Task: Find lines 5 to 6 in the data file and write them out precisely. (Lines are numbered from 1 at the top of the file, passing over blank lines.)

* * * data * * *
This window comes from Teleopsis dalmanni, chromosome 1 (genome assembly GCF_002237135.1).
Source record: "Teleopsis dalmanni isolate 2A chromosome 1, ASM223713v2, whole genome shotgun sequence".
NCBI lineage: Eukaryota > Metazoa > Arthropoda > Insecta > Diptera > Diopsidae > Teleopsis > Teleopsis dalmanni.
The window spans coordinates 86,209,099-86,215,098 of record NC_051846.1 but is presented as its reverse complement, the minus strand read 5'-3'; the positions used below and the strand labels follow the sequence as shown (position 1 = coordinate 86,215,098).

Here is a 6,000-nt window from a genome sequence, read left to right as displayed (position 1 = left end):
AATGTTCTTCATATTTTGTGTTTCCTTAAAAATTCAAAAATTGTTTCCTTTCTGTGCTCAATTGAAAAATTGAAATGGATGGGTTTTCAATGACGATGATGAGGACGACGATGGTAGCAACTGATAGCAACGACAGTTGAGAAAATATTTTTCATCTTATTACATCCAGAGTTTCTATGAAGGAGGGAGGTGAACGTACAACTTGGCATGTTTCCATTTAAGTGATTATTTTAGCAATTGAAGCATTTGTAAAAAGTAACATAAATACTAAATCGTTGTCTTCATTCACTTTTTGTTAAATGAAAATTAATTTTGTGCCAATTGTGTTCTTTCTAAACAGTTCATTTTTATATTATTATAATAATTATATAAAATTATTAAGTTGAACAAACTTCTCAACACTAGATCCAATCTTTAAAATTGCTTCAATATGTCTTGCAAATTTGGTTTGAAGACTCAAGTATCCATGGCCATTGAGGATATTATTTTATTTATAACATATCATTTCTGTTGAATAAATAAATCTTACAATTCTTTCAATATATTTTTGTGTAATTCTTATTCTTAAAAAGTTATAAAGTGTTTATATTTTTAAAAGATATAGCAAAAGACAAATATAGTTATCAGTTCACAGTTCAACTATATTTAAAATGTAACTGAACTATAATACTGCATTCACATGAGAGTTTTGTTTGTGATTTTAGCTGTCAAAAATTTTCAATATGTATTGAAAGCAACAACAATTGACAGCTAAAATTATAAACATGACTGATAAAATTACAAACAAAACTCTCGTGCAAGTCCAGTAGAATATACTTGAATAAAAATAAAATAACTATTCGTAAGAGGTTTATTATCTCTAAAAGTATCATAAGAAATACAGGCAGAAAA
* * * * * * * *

Here is a 6,000-nt window from a genome sequence, read left to right as displayed (position 1 = left end):
AATGTTCTTCATATTTTGTGTTTCCTTAAAAATTCAAAAATTGTTTCCTTTCTGTGCTCAATTGAAAAATTGAAATGGATGGGTTTTCAATGACGATGATGAGGACGACGATGGTAGCAACTGATAGCAACGACAGTTGAGAAAATATTTTTCATCTTATTACATCCAGAGTTTCTATGAAGGAGGGAGGTGAACGTACAACTTGGCATGTTTCCATTTAAGTGATTATTTTAGCAATTGAAGCATTTGTAAAAAGTAACATAAATACTAAATCGTTGTCTTCATTCACTTTTTGTTAAATGAAAATTAATTTTGTGCCAATTGTGTTCTTTCTAAACAGTTCATTTTTATATTATTATAATAATTATATAAAATTATTAAGTTGAACAAACTTCTCAACACTAGATCCAATCTTTAAAATTGCTTCAATATGTCTTGCAAATTTGGTTTGAAGACTCAAGTATCCATGGCCATTGAGGATATTATTTTATTTATAACATATCATTTCTGTTGAATAAATAAATCTTACAATTCTTTCAATATATTTTTGTGTAATTCTTATTCTTAAAAAGTTATAAAGTGTTTATATTTTTAAAAGATATAGCAAAAGACAAATATAGTTATCAGTTCACAGTTCAACTATATTTAAAATGTAACTGAACTATAATACTGCATTCACATGAGAGTTTTGTTTGTGATTTTAGCTGTCAAAAATTTTCAATATGTATTGAAAGCAACAACAATTGACAGCTAAAATTATAAACATGACTGATAAAATTACAAACAAAACTCTCGTGCAAGTCCAGTAGAATATACTTGAATAAAAATAAAATAACTATTCGTAAGAGGTTTATTATCTCTAAAAGTATCATAAGAAATACAGGCAGAAAA